Starting the Apache Tomcat Server

After deployment is successful, it's time to start the Tomcat server. From a command prompt, navigate to the bin directory of the Tomcat installation (c:\tomcat-jwsdp-1.4\bin). From here, run the following command:

catalina run

This will start the Tomcat server.

Note   It is possible to start the Tomcat server using other commands (for example, startup.bat in the same directory or by using the Program Files menu option). Using the above command however ensures that all error messages and information is displayed in the current console window.

When the Tomcat server is starting, look for indications that OrderService.war was correctly deployed:

Jul 29, 2004 4:24:57 PM org.apache.catalina.startup.HostConfig deployWARs
INFO: Deploying web application archive OrderService.war
Jul 29, 2004 4:24:57 PM org.apache.catalina.core.StandardHostDeployer install
INFO: Installing web application at context path /OrderService from URL jar:file
:C:\tomcat-jwsdp-1.4\webapps\OrderService.war!/

When startup has completed, you can run the client.

Building the Client

If you have Microsoft Visual Studio .NET 2003 installed, you can use the solution file included to build and run the client. This file is WSS.sln and is found in the c:\wssinterop\wsdp14\dotnet directory.

Note: If you do not have Microsoft Visual Studio .NET 2003, you can use the build.bat file in the Client subdirectory. Run the Client.exe file to run the client.

Build and run the client. You should observe the following:

Creating order...
Sending payment information to Sun JWSDP 1.4 Web Service...
Submit complete.  The tracking number for this order is: 1855259209

As shown, the order is created and sent to the Sun JWSDP Web Service. This completed and a tracking number was returned to the client.

Congratulations! The Web Service is now working correctly! Let's look at what is being sent across the wire.

Enabling Tracing

Before we look at the steps involved to use WS-Security, it is a great idea to look at how tracing has been setup. This will allow you to inspect the SOAP requests and responses as they travel between the client and the server. This is a useful way to confirm whether a message is sent encrypted or in plain text.

For the sample code accompanying this article, tracing has automatically been enabled for the WSE 2.0 client and the Sun JWSDP 1.4 service.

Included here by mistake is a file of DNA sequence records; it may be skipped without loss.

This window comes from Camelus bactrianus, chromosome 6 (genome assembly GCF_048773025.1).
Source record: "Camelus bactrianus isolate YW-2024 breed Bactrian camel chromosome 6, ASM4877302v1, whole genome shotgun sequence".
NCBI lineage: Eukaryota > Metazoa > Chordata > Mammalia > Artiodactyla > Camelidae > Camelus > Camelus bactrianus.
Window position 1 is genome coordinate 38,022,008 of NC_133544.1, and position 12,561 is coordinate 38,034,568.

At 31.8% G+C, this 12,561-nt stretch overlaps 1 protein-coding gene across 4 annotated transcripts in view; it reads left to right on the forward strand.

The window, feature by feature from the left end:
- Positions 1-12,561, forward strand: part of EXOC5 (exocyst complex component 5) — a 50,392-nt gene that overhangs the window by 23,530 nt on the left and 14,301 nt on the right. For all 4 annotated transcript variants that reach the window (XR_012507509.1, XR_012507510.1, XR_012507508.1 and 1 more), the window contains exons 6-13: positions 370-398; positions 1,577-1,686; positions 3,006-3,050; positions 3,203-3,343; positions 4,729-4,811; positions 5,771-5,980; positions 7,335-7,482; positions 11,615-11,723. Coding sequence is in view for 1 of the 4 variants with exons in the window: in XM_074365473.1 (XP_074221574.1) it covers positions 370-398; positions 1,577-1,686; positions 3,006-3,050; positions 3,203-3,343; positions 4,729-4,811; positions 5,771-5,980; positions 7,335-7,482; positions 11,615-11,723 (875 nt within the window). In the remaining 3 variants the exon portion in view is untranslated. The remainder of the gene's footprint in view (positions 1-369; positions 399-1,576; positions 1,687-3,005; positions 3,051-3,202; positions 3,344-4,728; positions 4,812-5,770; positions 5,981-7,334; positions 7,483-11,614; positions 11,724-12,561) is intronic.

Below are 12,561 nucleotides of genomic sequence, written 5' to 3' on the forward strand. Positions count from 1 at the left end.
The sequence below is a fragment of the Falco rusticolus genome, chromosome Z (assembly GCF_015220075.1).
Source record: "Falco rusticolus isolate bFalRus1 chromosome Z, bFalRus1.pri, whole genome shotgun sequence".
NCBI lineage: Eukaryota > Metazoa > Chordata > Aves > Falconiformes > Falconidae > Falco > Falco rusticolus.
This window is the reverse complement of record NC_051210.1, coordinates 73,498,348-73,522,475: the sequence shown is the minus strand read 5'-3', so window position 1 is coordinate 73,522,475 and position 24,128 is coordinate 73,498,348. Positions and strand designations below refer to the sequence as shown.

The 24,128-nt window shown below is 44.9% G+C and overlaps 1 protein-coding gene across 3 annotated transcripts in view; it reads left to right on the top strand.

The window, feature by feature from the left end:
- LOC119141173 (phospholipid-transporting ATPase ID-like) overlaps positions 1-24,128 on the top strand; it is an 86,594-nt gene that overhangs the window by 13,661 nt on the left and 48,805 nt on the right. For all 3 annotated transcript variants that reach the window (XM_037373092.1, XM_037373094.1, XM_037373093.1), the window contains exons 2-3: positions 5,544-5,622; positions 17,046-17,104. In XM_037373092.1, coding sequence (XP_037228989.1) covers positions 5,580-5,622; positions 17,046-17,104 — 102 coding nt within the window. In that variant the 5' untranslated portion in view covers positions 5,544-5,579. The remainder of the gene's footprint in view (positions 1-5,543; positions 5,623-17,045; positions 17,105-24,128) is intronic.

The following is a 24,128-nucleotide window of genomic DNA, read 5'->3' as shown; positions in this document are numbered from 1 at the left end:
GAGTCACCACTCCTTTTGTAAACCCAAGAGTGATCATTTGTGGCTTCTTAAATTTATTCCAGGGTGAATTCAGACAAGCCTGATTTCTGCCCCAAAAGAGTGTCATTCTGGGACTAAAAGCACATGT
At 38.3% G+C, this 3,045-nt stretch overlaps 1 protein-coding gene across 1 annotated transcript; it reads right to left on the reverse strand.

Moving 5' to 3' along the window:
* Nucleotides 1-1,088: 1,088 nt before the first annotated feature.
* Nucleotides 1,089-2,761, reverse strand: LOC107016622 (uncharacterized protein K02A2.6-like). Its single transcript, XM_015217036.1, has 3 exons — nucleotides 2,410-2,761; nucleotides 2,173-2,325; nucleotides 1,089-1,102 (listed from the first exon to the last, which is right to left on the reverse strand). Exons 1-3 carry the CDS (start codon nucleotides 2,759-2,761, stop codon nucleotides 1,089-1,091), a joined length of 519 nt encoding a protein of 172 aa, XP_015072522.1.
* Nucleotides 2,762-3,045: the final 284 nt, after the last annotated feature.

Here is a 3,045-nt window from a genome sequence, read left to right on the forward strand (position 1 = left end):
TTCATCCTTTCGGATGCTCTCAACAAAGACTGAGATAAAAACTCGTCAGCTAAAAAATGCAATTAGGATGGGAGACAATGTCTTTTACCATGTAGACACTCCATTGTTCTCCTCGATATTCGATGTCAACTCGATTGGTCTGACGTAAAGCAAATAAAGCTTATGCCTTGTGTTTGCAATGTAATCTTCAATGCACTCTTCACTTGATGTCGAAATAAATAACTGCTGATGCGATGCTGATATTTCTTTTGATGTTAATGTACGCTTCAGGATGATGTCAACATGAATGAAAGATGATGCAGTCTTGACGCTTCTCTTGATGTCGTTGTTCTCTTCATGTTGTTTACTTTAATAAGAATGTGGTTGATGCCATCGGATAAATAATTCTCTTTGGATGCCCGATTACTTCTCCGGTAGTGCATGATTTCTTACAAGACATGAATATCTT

For WSE 2.0, all messages are written to the InputTrace.webinfo and OutputTrace.webinfo files in the c:\wssinterop\jwsdp14\dotnet\bin\debug directory (these will be the dotnet directory if you use the build batch file).

Tracing with WSE is enabled by using the <trace> setting in the app.config file, or by using the WSE 2.0 configuration editor, which you will investigate later in this article.

For Sun JWSDP 1.4 all messages are written to the Tomcat console. This is enabled through the dumpMessages="true" setting found in the wsse.xml file of the service. When you enable WS-Security later in the article, this will be activated.

After running the client, look at the OutputTrace.webinfo file. You can see the credit card information is sent in plain text:

<soap:Body>
<submitOrder xmlns="http://wss.samples.microsoft.com">
<OrderImpl_1 xmlns="">
<id>348922</id>
<creditCardNum>4426-1234-5678-9012</creditCardNum>
<creditCardExpM>10</creditCardExpM>
<creditCardExpY>5</creditCardExpY>
</OrderImpl_1>
</submitOrder>
</soap:Body>

The InputTrace.webinfo file shows that the tracking number from the service is also returned in a similar way.

<env:Body>
<ns0:submitOrderResponse>
<result>179688114</result>
</ns0:submitOrderResponse>
</env:Body>

Now that we've seen the type of information that is being sent in the clear (known as plain text), let's look at how we can use WS-Security to sign and encrypt this information.

Configuring WS-Security for Both WSE 2.0 and Sun JWSDP 1.4

Microsoft WSE 2.0 and Sun JWSDP 1.4 differ slightly in the way that you configure WS-Security for each platform.